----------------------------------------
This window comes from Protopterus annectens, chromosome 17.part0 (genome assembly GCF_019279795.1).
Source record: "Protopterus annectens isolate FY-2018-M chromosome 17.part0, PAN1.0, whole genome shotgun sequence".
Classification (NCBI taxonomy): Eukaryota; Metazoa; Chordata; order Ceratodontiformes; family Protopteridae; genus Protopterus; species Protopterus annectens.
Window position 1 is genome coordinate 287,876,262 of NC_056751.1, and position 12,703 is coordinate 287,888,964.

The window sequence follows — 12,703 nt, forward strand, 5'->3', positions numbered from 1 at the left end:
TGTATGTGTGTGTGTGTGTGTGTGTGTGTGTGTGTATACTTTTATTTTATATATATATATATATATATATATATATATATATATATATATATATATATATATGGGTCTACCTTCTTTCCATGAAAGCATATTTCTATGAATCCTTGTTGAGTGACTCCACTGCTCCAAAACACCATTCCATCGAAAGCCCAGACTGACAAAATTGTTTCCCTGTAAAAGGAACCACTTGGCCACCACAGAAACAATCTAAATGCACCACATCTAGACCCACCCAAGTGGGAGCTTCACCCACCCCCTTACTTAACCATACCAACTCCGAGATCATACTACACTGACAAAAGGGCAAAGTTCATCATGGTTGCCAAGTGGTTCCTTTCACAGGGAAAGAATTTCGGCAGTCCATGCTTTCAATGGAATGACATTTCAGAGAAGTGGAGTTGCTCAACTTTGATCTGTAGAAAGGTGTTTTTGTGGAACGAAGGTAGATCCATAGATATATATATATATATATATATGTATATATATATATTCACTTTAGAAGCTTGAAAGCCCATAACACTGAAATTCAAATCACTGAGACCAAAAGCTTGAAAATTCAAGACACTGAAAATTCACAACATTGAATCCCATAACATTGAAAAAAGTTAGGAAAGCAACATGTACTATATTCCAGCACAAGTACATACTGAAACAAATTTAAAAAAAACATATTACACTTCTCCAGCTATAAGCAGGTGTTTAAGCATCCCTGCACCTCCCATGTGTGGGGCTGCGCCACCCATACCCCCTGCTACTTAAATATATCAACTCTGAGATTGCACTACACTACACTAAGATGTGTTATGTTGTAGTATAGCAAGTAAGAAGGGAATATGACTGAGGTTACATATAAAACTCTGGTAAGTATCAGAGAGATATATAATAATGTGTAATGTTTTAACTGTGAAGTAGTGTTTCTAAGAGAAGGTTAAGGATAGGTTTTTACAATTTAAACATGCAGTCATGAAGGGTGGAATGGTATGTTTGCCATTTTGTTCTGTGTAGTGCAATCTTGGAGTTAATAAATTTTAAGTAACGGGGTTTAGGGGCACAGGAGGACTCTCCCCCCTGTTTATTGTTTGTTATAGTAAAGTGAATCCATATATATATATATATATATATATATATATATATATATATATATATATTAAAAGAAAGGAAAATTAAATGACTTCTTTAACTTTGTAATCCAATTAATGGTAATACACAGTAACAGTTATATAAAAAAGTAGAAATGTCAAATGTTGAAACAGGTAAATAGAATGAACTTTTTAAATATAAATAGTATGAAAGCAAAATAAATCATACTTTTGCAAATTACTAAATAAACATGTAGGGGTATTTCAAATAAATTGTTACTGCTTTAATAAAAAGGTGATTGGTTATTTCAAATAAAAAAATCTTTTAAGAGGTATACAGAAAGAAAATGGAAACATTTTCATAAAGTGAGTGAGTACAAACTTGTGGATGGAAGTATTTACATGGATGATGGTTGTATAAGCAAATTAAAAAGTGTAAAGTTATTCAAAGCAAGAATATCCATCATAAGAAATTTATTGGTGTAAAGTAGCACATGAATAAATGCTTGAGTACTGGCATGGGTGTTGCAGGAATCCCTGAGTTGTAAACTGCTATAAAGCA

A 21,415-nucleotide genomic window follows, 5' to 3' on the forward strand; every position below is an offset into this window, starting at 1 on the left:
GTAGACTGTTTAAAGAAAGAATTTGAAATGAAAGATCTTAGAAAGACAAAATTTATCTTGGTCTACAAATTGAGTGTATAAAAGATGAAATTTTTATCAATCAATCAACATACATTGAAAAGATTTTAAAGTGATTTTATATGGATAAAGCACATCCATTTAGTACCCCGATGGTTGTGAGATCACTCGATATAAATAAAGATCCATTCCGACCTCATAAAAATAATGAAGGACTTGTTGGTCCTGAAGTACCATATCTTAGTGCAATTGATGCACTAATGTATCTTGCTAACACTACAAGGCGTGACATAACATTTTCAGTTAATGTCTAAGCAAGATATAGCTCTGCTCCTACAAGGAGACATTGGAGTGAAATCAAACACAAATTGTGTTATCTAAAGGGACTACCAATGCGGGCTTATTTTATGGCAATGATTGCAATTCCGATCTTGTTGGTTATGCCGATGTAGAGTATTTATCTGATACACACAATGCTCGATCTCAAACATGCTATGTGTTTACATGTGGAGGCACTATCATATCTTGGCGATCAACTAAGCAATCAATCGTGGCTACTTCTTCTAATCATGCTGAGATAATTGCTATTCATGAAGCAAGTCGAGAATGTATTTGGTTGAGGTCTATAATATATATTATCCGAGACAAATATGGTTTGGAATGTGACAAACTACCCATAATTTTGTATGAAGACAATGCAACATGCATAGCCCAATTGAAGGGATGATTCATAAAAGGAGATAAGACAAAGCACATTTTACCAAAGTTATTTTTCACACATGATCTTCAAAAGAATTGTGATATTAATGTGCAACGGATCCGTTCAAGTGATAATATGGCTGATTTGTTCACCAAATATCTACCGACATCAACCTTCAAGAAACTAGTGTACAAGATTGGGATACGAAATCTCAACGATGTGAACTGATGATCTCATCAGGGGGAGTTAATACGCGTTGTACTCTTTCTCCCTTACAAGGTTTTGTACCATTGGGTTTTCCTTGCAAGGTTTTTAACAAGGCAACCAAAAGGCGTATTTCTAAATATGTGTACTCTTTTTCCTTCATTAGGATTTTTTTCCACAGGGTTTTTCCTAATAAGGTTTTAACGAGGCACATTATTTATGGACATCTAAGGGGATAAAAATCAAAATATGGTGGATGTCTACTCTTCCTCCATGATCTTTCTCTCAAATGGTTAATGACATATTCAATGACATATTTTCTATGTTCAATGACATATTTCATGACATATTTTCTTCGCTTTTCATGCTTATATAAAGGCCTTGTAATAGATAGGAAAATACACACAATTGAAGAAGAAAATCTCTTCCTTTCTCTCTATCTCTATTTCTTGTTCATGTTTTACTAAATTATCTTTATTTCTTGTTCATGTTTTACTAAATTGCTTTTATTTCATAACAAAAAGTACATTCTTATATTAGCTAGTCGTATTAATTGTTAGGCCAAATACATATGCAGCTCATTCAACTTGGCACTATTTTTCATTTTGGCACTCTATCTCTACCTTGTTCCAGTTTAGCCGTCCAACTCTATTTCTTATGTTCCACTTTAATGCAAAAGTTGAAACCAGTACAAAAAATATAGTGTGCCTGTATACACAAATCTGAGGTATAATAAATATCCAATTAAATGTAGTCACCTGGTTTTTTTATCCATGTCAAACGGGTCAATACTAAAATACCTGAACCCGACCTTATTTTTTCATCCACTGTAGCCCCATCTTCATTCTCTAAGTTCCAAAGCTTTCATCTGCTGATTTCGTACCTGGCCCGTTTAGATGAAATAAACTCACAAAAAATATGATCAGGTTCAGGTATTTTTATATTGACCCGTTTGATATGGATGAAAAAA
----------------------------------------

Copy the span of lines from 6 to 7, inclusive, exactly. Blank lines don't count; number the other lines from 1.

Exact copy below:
TGTATGTGTGTGTGTGTGTGTGTGTGTGTGTGTGTATACTTTTATTTTATATATATATATATATATATATATATATATATATATATATATATATATATATATGGGTCTACCTTCTTTCCATGAAAGCATATTTCTATGAATCCTTGTTGAGTGACTCCACTGCTCCAAAACACCATTCCATCGAAAGCCCAGACTGACAAAATTGTTTCCCTGTAAAAGGAACCACTTGGCCACCACAGAAACAATCTAAATGCACCACATCTAGACCCACCCAAGTGGGAGCTTCACCCACCCCCTTACTTAACCATACCAACTCCGAGATCATACTACACTGACAAAAGGGCAAAGTTCATCATGGTTGCCAAGTGGTTCCTTTCACAGGGAAAGAATTTCGGCAGTCCATGCTTTCAATGGAATGACATTTCAGAGAAGTGGAGTTGCTCAACTTTGATCTGTAGAAAGGTGTTTTTGTGGAACGAAGGTAGATCCATAGATATATATATATATATATATATGTATATATATATATTCACTTTAGAAGCTTGAAAGCCCATAACACTGAAATTCAAATCACTGAGACCAAAAGCTTGAAAATTCAAGACACTGAAAATTCACAACATTGAATCCCATAACATTGAAAAAAGTTAGGAAAGCAACATGTACTATATTCCAGCACAAGTACATACTGAAACAAATTTAAAAAAAACATATTACACTTCTCCAGCTATAAGCAGGTGTTTAAGCATCCCTGCACCTCCCATGTGTGGGGCTGCGCCACCCATACCCCCTGCTACTTAAATATATCAACTCTGAGATTGCACTACACTACACTAAGATGTGTTATGTTGTAGTATAGCAAGTAAGAAGGGAATATGACTGAGGTTACATATAAAACTCTGGTAAGTATCAGAGAGATATATAATAATGTGTAATGTTTTAACTGTGAAGTAGTGTTTCTAAGAGAAGGTTAAGGATAGGTTTTTACAATTTAAACATGCAGTCATGAAGGGTGGAATGGTATGTTTGCCATTTTGTTCTGTGTAGTGCAATCTTGGAGTTAATAAATTTTAAGTAACGGGGTTTAGGGGCACAGGAGGACTCTCCCCCCTGTTTATTGTTTGTTATAGTAAAGTGAATCCATATATATATATATATATATATATATATATATATATATATATATATATTAAAAGAAAGGAAAATTAAATGACTTCTTTAACTTTGTAATCCAATTAATGGTAATACACAGTAACAGTTATATAAAAAAGTAGAAATGTCAAATGTTGAAACAGGTAAATAGAATGAACTTTTTAAATATAAATAGTATGAAAGCAAAATAAATCATACTTTTGCAAATTACTAAATAAACATGTAGGGGTATTTCAAATAAATTGTTACTGCTTTAATAAAAAGGTGATTGGTTATTTCAAATAAAAAAATCTTTTAAGAGGTATACAGAAAGAAAATGGAAACATTTTCATAAAGTGAGTGAGTACAAACTTGTGGATGGAAGTATTTACATGGATGATGGTTGTATAAGCAAATTAAAAAGTGTAAAGTTATTCAAAGCAAGAATATCCATCATAAGAAATTTATTGGTGTAAAGTAGCACATGAATAAATGCTTGAGTACTGGCATGGGTGTTGCAGGAATCCCTGAGTTGTAAACTGCTATAAAGCA

A 21,415-nucleotide genomic window follows, 5' to 3' on the forward strand; every position below is an offset into this window, starting at 1 on the left: